Large sample sizes are the key factor for the conduct of well-powered GWAS, a major challenge for the disease entities encountered in neurocritical care. Prioritization of diseases for genetic association studies has been based on the estimated heritability of the disease; however, information on heritability for most neurocritical care conditions is sparse. Furthermore, high heritability is no guarantee of a successful GWAS, while there are many conditions of relatively low heritability for which genetic risk factors have been found. It is also crucial to collect detailed information on non-genetic exposures, since, for diseases such as subarachnoid hemorrhage, in which heritability is estimated to be high , environmental factors including smoking, alcohol intake, and hypertension appear to play a potent, if not more potent, effect on risk, as any genetic risk factors. Sample sizes in the thousands are required for GWAS, and to detect a geneXenvironment interaction of similar effect, a sample size of ~4 times more is required .
For case–control studies, the selection of controls needs careful evaluation as well, taking into account, accuracy of phenotyping and the prevalence of the disease in question. Data from the Welcome Trust Case Control Consortium suggests that population based controls are a reasonable approach, if the sample size is adequate. As historical control genotype data is available for large number of controls, one potential approach is to use these historical controls, provided that the genotyping is validated on a subset of these controls by the assay used for genotyping the cases .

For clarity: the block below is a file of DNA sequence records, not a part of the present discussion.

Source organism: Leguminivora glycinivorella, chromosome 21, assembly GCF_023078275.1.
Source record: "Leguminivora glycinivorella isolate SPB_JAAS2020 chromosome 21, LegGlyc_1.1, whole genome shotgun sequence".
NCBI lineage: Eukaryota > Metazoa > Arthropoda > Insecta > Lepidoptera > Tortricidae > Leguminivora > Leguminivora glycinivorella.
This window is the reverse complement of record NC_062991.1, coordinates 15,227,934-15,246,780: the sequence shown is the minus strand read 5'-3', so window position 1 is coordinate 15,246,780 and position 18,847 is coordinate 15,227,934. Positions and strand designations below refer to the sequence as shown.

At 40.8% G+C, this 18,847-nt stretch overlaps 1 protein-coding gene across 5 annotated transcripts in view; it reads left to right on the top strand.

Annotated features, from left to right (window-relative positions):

Replication of the association detected in the discovery cohort is of utmost importance and requires an independent cohort. The goal of replication is to identify the association signals that are truly reproducible. When designing GWAS, efforts should be made to follow the recommendations of the NCI-NHGRI Working Group on Replication in Association studies .
The First Neurocritical Care Research Conference was funded by award R13NS065494 from the National Institute of Neurological Disorders and Stroke (P.I.: JI Suarez), the Integra Foundation, and the Neuroscience Center of the St Luke’s Episcopal Hospital in Houston, TX, and endorsed by the Neurocritical Care Society.
The First Neurocritical Care Research Conference Investigators:
Chair: Suarez JI, MD, Baylor College of Medicine, Houston, TX; Calvillo E, RN, Baylor College of Medicine, Houston, TX; Geocadin R, MD, Johns Hopkins University, Baltimore, MD; Hall C, MD, UT Southwestern University; Le Roux PD, MD, University of Pennsylvania, Philadelphia, PA; Livesay S, MS, RN, ACNP, St Luke’s Episcopal Hospital, Houston, TX; Mayer SA, MD, Columbia University, New York, NY; Vespa P, MD, UCLA, Los Angeles, CA; Wijman CAC, MD, PhD, Stanford University, Palo Alto, CA; Zaidat OO, MD, MS, Medical College of Wisconsin, Milwaukee, WI.
Bleck TP, RUSH School of Medicine, Chicago, IL; Chang C, MD, University of Hawaii, John A. Burns School of Medicine, Honolulu, HI; Cooper DJ, MD, Alfred Hospital and Monash University, Melbourne, Australia; Guntupalli KK, MD, Baylor College of Medicine, Houston, TX; Daily J, PhD, Case Western Reserve University, Cleveland, OH; Diringer MA, MD, Washington University School of Medicine, St Louis, MO; Robertson CS, MD, Baylor College of Medicine, Houston, TX; Hanley DF, MD, Johns Hopkins University, Baltimore, MD; Hemphill C III, MD, PhD, University of California in San Francisco, San Francisco, CA; Koroshetz W, MD, Deputy Director, NINDS, Bethesda. MD; Mirski MA, MD, PhD, Johns Hopkins University, Baltimore, MD; Palesch Y, PhD, Medical University of South Carolina; Qureshi AI, MD, University of Minnesota, Minneapolis, MN; Silbergleit R, MD, University of Michigan, Ann Arbor, MI; Smirnakis SM, MD, PhD, Baylor College of Medicine, Houston, TX; Szigeti K, MD, PhD, Baylor College of Medicine, Houston, TX.